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I remember a few years back during through the gorge behind a tractor trailer rig. Or course, the very tight turns through the gorge are difficult to negotiate with big trucks and they have to be extremely careful when going around the "blind" curves that have nearly vertical rocky cliffs right up to the edge of the highway. Well, on that day the truck in front of me met another big truck traveling in the opposite direction right in the middle of one of the tightest curves on the whole route. Guess what! They ended up getting wedged together as the truck on the inside of the turn was literally scraping the rock cliff on one side and the other truck on the other side. They were in a big mess, and it took over an hour to get them extricated. It was an amazing sight, and what I gathered from the whole incident was that this road is totally inadequate to serve as the main route across the Appalachian Mountains between Knoxville and Atlanta. This road needs to be improved, and its construction over time will leave no scars on the environment or forest, in my opinion. The few scars that will result from its construction will quickly be healed by the mighty hand of nature.

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I've been caught behind very similar situations before. One specific one I remember was a charter bus and a semi. The charter bus was headed west toward Cleveland and the Semi was headed east toward Ducktown. The two met in the tightest turn which ended up pinning the charter bus against the rock wall. Needless to say the road was closed for a couple of hours.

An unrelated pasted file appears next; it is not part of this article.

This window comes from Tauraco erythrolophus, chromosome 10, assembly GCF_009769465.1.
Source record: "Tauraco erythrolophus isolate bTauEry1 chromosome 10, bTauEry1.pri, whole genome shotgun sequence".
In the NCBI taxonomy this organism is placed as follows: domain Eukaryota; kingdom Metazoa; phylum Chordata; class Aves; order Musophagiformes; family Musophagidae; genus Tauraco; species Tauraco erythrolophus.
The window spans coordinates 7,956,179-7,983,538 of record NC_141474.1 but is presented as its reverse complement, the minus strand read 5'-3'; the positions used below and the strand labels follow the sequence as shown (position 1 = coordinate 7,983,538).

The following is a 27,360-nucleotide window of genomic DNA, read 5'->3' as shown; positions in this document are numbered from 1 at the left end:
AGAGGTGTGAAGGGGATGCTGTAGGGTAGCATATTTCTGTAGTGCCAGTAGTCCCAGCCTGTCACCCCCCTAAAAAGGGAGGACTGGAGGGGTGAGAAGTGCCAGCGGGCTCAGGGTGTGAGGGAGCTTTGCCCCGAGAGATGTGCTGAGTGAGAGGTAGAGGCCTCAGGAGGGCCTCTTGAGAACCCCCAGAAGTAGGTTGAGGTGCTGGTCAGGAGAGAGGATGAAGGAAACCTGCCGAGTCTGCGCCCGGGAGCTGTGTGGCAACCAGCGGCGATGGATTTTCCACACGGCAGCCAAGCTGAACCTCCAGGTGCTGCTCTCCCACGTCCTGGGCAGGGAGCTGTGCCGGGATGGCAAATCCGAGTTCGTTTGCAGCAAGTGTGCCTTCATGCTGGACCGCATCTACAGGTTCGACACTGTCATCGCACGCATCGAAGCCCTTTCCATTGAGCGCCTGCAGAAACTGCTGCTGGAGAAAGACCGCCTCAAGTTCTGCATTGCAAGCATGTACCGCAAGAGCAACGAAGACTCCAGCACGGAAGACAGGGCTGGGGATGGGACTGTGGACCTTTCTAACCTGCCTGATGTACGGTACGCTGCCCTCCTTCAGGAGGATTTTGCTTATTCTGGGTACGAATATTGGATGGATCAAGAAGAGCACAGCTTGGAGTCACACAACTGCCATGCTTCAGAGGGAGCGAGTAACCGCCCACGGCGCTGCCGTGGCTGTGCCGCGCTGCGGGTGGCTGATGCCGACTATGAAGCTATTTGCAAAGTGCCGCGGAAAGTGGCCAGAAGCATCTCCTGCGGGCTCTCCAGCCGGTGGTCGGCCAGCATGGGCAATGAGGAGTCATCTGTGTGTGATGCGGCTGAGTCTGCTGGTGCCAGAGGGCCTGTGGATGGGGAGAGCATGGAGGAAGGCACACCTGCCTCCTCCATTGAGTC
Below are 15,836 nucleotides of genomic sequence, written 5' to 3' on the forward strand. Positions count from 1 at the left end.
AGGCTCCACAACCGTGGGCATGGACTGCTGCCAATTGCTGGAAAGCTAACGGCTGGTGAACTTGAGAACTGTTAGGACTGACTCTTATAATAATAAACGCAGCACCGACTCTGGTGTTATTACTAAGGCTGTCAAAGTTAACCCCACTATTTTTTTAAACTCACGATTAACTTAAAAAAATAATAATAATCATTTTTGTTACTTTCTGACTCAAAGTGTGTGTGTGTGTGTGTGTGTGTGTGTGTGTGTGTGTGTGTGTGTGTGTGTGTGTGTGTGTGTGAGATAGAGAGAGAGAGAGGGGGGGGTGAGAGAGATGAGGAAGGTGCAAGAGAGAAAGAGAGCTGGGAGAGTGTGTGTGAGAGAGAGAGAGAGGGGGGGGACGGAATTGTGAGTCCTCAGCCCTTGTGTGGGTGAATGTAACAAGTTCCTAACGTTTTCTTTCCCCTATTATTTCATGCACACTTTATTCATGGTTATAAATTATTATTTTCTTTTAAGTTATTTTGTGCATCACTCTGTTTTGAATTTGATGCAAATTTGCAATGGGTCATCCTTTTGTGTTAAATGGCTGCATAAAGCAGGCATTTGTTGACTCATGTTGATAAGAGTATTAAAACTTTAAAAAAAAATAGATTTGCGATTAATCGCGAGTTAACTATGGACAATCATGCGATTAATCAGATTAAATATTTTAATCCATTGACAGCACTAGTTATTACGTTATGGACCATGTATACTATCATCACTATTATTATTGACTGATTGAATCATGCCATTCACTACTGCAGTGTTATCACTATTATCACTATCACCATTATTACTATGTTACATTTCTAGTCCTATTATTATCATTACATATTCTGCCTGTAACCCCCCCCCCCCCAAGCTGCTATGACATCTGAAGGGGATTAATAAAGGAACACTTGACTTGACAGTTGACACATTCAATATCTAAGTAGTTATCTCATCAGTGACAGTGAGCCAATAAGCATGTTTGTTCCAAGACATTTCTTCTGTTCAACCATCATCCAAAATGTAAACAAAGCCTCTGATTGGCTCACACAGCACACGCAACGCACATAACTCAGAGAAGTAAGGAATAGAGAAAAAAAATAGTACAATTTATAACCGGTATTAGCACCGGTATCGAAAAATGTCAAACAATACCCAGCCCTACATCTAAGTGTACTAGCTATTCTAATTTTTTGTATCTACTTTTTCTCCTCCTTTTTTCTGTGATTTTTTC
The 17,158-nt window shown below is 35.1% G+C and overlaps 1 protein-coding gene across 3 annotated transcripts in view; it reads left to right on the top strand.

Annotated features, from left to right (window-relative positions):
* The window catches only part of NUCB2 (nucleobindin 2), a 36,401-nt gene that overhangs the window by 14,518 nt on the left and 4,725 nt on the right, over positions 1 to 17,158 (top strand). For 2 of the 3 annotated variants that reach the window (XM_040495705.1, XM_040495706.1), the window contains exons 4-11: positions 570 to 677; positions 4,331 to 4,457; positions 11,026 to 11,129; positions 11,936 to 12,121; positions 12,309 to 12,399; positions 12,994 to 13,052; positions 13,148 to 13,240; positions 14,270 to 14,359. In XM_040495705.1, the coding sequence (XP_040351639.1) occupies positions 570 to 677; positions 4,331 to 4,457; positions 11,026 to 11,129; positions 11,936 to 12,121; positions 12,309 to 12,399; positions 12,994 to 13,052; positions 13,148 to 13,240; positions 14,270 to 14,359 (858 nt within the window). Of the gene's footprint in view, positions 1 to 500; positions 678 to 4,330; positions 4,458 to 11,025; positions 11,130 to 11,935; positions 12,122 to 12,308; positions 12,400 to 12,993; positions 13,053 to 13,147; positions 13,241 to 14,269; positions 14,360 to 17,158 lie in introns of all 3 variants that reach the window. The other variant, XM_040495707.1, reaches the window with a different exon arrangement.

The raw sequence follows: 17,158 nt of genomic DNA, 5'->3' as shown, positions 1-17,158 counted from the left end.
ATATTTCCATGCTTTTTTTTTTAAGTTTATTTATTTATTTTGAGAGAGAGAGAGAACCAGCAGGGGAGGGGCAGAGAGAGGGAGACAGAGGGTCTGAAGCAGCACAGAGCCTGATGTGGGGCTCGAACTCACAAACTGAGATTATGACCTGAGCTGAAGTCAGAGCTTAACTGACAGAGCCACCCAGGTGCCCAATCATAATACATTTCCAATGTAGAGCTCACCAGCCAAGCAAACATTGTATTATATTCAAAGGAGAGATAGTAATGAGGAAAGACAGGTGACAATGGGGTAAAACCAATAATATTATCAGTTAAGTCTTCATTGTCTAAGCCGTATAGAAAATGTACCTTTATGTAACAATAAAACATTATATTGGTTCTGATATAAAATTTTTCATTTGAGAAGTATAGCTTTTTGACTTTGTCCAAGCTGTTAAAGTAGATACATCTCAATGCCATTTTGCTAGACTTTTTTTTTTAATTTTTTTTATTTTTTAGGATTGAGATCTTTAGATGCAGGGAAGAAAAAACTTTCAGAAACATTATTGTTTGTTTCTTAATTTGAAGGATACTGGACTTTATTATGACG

Another incident I remember didn

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If you are a resident in the copper basin area and you needed medical attention there are 2 hospitals less than 5 miles apart from each other. The first being located on 68 in Ducktown/Copperhill area. The second one is just a little south on highway 5 in McCaysville. There would be no need to travel west on 64 towards Cleveland. Likewise if you lived in the Cleveland area I am sure you would not travel east along 64, there are hospitals in Cleveland.

I am not saying 64 isn't dangerous, it is. I too have had a close call on that one turn that is so tight a 18 wheeler making the turn was straddling the center line and almost hit me head on. All I am saying is lets make some minor fixes to 64 and not spend BILLIONS of tax payer money to devastate the Cherokee National Forest and Little Frog Mountain Wilderness. This area is so pristine and beautiful and needs to remain that way for all generations to come.

Ocoeerunner

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Not to ramble off the subject but the hospital transport deal does happen quite often. The Copper Basin Medical Center and Fannin Regional Down on Hwy 5 are not very comprehensive if their levels of acute care. I see ambulances many times during the week taking folks to Cleveland and Chattanooga for treatment from the Basin area. Of course if there is a dire emergency the will send a helicopter to pick up the patient, but that